The new tree pits in Seagrave Road also help reduce flash floods

Top tree award for scheme to make Fulham road greener

A tree-planting project to make a Fulham’s Seagrave Road greener and more flood resistant has won a top award.

The new tree pits are part of a sustainable drainage scheme Seagrave Road which helped the council scoop the best ‘Trees and water’ project at the 2020 London Tree and Woodlands Awards, earlier this month.

“We’ve been doing all we can to introduce more greenery and make our streets more pleasant,” said Cllr Wesley Harcourt, H&F Cabinet Member for Environment.

“Green drainage schemes like Seagrave Road are a vital part of how we future-proof our borough against localised flooding. They also provide the opportunity to bring vital greenery to local roads, which help biodiversity as well as making the streets look nicer.”

Seagrave Road

The project was completed in spring 2018 and involved planting several trees on special ‘build outs’ in the parking bays.

The trees are planted in underground plastic units filled with loose soil. The parking bays are then covered in a special permeable paving. This allows the plastic containers to fill with water following heavy rainfall and release it into the ground more slowly, preventing run-off and flash floods.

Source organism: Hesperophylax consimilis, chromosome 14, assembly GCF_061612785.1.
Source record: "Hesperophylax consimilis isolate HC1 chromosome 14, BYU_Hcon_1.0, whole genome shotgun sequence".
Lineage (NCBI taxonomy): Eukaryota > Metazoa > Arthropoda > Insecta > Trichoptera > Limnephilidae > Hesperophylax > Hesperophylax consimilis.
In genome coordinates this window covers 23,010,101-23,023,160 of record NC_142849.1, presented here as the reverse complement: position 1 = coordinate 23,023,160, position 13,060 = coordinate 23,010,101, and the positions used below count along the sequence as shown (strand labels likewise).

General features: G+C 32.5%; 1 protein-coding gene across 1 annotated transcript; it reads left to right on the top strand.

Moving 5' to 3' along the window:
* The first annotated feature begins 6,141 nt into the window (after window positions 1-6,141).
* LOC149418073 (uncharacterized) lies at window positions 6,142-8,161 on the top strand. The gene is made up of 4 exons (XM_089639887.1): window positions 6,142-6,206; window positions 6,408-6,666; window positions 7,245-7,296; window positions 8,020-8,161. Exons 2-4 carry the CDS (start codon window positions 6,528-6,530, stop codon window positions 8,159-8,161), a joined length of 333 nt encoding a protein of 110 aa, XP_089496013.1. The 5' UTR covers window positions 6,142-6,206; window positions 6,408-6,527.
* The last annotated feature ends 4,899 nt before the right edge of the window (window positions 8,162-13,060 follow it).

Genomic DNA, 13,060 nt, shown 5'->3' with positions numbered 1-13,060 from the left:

What is a sustainable drainage (SuDS) scheme?

Sustainable drainage schemes, known as ‘SuDS’ are used extensively by Hammersmith & Fulham Council as a way of mitigating against the climate and ecological emergency.

The can vary in appearance from areas of permeable paving such as in Seagrave Road, to more pure, leafy rain garden systems such as at the award-winning Bridge Joyce Square in White City and on the Queen Caroline Estate in Hammersmith.

There are currently 16 urban drainage schemes in place across the borough, from Fulham to White City.

These schemes have multiple benefits; not only do they relieve pressure on the historic combined sewer system, they provide opportunities for planting plants and trees that create more pleasant streets for residents and improve local biodiversity.

They also help to reduce ‘urban heat island’ effect, where large swathes of concrete reflect heat, making cities warmer than rural areas.

See what else we’re doing to tackle the climate and ecological emergency.

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